“That’s not the way the statute reads . . . that’s carrying it too far,” Justice Sonia Sotomayor objected at one point.
“It seems you can’t separate those two points,” Chief Justice John G. Roberts Jr. complained at another.
“It seems to me it’s a question you can’t answer,” Justice Antonin Scalia concluded.
Such can be the lot of the “amici curiae,” or friends of the court, whom the Supreme Court justices tap when they want to hear a side of an issue that no one else involved supports.
And it’s the fate that could await H. Bartow Farr III, who will come before the justices on Wednesday, the third and final day of hearings on the challenge to the 2010 health-care law.
Farr, a private lawyer and longtime member of the Supreme Court bar, will argue that even if the court invalidates the law’s mandate that nearly all Americans obtain insurance or pay a penalty, it should leave the rest of the law intact. (The government argues that if the mandate goes, so should several of the law’s regulations on insurers. The law’s challengers contend that the entire statute should be overturned.)
Long’s presentation on Monday posited that an obscure 19th-century tax law precludes the court from ruling on the insurance mandate at this time.
It’s a rare privilege to be asked to take on such a job. According to a recent study published in the Stanford Law Review, the court has appointed only about 45 amici curiae since 1954 — roughly twice every three terms. (Justices can call on them for a range of reasons, including failure by one of the parties to appear before the court.)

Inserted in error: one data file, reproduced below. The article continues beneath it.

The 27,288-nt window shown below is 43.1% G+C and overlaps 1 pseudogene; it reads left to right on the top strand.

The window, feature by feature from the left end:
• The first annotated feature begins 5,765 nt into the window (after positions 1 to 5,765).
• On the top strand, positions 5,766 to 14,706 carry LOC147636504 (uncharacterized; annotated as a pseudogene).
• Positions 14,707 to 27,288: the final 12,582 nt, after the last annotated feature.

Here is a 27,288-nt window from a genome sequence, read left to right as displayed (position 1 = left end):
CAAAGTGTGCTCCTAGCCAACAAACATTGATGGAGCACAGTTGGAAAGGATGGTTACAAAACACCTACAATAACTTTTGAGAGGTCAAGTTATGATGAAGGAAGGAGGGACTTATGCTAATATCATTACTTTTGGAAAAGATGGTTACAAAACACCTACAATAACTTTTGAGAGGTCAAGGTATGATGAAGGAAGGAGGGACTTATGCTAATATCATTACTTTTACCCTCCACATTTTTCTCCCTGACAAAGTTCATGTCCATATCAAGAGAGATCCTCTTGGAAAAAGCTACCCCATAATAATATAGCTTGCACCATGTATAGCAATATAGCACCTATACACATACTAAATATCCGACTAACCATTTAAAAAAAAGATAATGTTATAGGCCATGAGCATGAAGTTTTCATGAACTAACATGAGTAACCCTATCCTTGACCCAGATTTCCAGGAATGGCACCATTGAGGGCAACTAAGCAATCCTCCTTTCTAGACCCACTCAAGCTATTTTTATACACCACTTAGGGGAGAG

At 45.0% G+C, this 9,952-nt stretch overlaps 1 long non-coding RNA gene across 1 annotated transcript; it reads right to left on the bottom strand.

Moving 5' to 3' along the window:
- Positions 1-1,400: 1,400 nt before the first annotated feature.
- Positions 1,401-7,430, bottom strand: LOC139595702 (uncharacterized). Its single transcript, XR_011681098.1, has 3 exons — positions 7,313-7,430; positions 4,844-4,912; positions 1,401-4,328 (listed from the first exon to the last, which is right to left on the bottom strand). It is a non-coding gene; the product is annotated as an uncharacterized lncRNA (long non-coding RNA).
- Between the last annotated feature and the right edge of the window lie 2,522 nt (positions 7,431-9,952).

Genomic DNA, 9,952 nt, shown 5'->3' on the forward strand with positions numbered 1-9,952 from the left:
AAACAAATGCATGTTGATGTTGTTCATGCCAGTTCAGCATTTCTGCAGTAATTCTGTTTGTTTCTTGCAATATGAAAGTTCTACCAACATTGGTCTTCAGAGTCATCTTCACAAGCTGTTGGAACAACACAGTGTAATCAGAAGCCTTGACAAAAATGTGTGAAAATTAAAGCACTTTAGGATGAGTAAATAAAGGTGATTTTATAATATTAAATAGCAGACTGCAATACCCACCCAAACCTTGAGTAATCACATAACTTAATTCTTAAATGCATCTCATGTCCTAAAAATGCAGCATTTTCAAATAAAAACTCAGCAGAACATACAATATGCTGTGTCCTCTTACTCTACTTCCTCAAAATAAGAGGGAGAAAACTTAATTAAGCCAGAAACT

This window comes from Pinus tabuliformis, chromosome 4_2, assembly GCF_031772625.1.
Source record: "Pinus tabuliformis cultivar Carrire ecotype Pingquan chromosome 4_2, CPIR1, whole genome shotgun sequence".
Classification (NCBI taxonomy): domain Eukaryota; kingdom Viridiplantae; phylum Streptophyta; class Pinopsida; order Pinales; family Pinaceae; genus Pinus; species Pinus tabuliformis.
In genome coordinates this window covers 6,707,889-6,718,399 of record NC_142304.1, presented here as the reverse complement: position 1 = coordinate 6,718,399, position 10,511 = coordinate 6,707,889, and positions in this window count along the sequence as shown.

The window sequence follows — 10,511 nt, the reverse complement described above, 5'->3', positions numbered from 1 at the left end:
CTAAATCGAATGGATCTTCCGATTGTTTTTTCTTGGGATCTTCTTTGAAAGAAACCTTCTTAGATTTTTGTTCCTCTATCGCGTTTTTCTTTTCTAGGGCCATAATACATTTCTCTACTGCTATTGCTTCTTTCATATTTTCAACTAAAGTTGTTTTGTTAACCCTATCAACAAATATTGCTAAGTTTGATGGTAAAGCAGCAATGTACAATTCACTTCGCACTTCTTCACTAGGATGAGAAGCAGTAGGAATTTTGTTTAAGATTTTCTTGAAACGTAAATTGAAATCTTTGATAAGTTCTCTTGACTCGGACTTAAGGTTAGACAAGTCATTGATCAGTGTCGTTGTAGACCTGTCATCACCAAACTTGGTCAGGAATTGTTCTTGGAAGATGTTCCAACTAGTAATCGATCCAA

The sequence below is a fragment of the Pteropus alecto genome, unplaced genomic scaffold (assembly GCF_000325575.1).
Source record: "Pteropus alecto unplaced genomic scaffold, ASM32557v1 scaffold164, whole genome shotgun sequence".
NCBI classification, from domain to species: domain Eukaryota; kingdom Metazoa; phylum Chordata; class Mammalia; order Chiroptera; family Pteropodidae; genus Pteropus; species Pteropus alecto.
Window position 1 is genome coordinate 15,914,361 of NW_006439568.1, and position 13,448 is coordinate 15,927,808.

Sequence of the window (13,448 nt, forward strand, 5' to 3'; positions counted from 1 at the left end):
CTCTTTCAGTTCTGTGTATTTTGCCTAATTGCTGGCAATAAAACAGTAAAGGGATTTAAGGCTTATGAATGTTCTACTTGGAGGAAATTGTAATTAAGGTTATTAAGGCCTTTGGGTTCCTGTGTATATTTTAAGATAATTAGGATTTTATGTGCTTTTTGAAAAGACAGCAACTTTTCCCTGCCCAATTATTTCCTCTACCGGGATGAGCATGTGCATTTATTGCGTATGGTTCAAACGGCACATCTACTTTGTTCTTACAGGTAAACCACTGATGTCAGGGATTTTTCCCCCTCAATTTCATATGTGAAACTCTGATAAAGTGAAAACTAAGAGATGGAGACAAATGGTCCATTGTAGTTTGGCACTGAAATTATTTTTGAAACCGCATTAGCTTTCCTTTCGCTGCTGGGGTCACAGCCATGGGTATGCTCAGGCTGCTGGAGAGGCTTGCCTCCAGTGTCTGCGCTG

They often pick either seasoned veterans or younger former clerks who they deem worthy of the résuméboost that comes from appearing before the court.
And there’s always the chance that the amicus will be on the winning side of the argument. That’s a prospect that troubled Brian Goldman, the author of the Stanford Law Review study of the use of amici curiae.
Goldman, who declined to comment for this report because he is now employed by the Justice Department, suggested in the study that the court risked running afoul of the Constitution’s stipulation that federal courts should decide only actual controversies.
“To the extent that appointing an amicus enables the Court to resolve legal questions that are not squarely presented by a live controversy, the practice itself should be abandoned, lest the Court appear to be reaching out to address issues that do not arise organically,” he wrote.
But Stephen McAllister did not hesitate when he got the call for a case the court heard last year. A law professor at the University of Kansas, he had already come before the court four times representing clients.
“Maybe there are people who feel they can afford to say no,” he said. “I certainly didn’t. It’s a great honor.”
It was also a daunting mission. The work is unpaid, and without the support staff of a law firm, McAllister had to pull long hours to prepare his briefs and argument.
“It was basically almost three months of work,” he said. “It wasn’t the only thing I was doing, but it took a lot of time.”
Then there was the challenge of defending a position that McAllister himself considered far-fetched at best. “Friends of mine were saying things like, ‘You were dealt a hand with no cards,’ ” he said with a laugh.
He said his sympathy has been with Long and Farr this week.
“I empathize because there may have been a moment or two when one of the justices was asking me a question from the bench, not buying the argument I was making, when I just wanted to say, ‘But you asked me to make these arguments,’ ” he said, laughing again. “There is a sense of, ‘Don’t be so hard on me. I’m just doing what you asked me to do.
“ ‘And I’m doing it pro bono.’ ”